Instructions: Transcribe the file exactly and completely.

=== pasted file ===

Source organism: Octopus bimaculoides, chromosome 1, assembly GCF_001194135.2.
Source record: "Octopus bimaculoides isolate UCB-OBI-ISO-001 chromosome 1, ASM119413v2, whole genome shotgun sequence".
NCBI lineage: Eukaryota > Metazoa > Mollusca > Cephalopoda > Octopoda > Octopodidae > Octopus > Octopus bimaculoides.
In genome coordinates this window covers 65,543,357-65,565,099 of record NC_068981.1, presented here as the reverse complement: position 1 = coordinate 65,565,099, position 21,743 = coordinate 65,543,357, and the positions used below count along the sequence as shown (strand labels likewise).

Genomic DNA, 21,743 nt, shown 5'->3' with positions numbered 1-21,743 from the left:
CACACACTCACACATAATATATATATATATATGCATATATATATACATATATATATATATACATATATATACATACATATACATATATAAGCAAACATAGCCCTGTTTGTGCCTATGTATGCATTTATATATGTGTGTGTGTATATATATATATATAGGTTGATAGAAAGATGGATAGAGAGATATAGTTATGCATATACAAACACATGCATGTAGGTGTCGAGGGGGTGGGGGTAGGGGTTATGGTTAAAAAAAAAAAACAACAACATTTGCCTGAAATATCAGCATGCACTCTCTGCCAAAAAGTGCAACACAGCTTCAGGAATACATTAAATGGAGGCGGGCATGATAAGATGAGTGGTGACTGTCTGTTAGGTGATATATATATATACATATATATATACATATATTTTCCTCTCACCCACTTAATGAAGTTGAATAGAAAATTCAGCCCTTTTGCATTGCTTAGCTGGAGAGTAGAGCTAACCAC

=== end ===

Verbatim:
Source organism: Octopus bimaculoides, chromosome 1, assembly GCF_001194135.2.
Source record: "Octopus bimaculoides isolate UCB-OBI-ISO-001 chromosome 1, ASM119413v2, whole genome shotgun sequence".
NCBI lineage: Eukaryota > Metazoa > Mollusca > Cephalopoda > Octopoda > Octopodidae > Octopus > Octopus bimaculoides.
In genome coordinates this window covers 65,543,357-65,565,099 of record NC_068981.1, presented here as the reverse complement: position 1 = coordinate 65,565,099, position 21,743 = coordinate 65,543,357, and the positions used below count along the sequence as shown (strand labels likewise).

Genomic DNA, 21,743 nt, shown 5'->3' with positions numbered 1-21,743 from the left:
CACACACTCACACATAATATATATATATATATGCATATATATATACATATATATATATATACATATATATACATACATATACATATATAAGCAAACATAGCCCTGTTTGTGCCTATGTATGCATTTATATATGTGTGTGTGTATATATATATATATAGGTTGATAGAAAGATGGATAGAGAGATATAGTTATGCATATACAAACACATGCATGTAGGTGTCGAGGGGGTGGGGGTAGGGGTTATGGTTAAAAAAAAAAAACAACAACATTTGCCTGAAATATCAGCATGCACTCTCTGCCAAAAAGTGCAACACAGCTTCAGGAATACATTAAATGGAGGCGGGCATGATAAGATGAGTGGTGACTGTCTGTTAGGTGATATATATATATACATATATATATACATATATTTTCCTCTCACCCACTTAATGAAGTTGAATAGAAAATTCAGCCCTTTTGCATTGCTTAGCTGGAGAGTAGAGCTAACCAC